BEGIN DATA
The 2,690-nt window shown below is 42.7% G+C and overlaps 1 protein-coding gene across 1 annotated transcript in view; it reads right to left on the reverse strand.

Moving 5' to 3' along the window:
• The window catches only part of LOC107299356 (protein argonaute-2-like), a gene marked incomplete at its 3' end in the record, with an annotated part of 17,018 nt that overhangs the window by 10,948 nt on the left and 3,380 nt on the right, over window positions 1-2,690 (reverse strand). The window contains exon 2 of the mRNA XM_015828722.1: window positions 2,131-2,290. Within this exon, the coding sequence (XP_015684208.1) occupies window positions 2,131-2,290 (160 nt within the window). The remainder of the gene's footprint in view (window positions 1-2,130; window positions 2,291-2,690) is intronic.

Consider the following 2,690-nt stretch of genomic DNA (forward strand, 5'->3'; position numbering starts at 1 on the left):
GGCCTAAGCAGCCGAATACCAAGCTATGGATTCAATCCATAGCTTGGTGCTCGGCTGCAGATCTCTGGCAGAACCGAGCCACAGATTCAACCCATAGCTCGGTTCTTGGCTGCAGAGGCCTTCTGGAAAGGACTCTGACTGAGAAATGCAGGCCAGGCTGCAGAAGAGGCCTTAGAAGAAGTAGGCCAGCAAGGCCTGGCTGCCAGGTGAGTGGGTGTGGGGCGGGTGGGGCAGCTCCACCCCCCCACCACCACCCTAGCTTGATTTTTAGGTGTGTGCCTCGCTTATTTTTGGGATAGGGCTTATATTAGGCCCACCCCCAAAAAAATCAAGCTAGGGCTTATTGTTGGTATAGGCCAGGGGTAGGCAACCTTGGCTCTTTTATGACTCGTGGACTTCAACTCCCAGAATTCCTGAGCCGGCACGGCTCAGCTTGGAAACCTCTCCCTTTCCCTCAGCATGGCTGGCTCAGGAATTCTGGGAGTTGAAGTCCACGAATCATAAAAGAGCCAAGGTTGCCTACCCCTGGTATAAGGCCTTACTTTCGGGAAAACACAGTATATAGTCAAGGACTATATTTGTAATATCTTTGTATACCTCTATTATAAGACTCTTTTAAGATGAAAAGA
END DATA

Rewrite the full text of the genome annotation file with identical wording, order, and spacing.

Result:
The 2,690-nt window shown below is 42.7% G+C and overlaps 1 protein-coding gene across 1 annotated transcript in view; it reads right to left on the reverse strand.

Moving 5' to 3' along the window:
• The window catches only part of LOC107299356 (protein argonaute-2-like), a gene marked incomplete at its 3' end in the record, with an annotated part of 17,018 nt that overhangs the window by 10,948 nt on the left and 3,380 nt on the right, over window positions 1-2,690 (reverse strand). The window contains exon 2 of the mRNA XM_015828722.1: window positions 2,131-2,290. Within this exon, the coding sequence (XP_015684208.1) occupies window positions 2,131-2,290 (160 nt within the window). The remainder of the gene's footprint in view (window positions 1-2,130; window positions 2,291-2,690) is intronic.

Consider the following 2,690-nt stretch of genomic DNA (forward strand, 5'->3'; position numbering starts at 1 on the left):
GGCCTAAGCAGCCGAATACCAAGCTATGGATTCAATCCATAGCTTGGTGCTCGGCTGCAGATCTCTGGCAGAACCGAGCCACAGATTCAACCCATAGCTCGGTTCTTGGCTGCAGAGGCCTTCTGGAAAGGACTCTGACTGAGAAATGCAGGCCAGGCTGCAGAAGAGGCCTTAGAAGAAGTAGGCCAGCAAGGCCTGGCTGCCAGGTGAGTGGGTGTGGGGCGGGTGGGGCAGCTCCACCCCCCCACCACCACCCTAGCTTGATTTTTAGGTGTGTGCCTCGCTTATTTTTGGGATAGGGCTTATATTAGGCCCACCCCCAAAAAAATCAAGCTAGGGCTTATTGTTGGTATAGGCCAGGGGTAGGCAACCTTGGCTCTTTTATGACTCGTGGACTTCAACTCCCAGAATTCCTGAGCCGGCACGGCTCAGCTTGGAAACCTCTCCCTTTCCCTCAGCATGGCTGGCTCAGGAATTCTGGGAGTTGAAGTCCACGAATCATAAAAGAGCCAAGGTTGCCTACCCCTGGTATAAGGCCTTACTTTCGGGAAAACACAGTATATAGTCAAGGACTATATTTGTAATATCTTTGTATACCTCTATTATAAGACTCTTTTAAGATGAAAAGA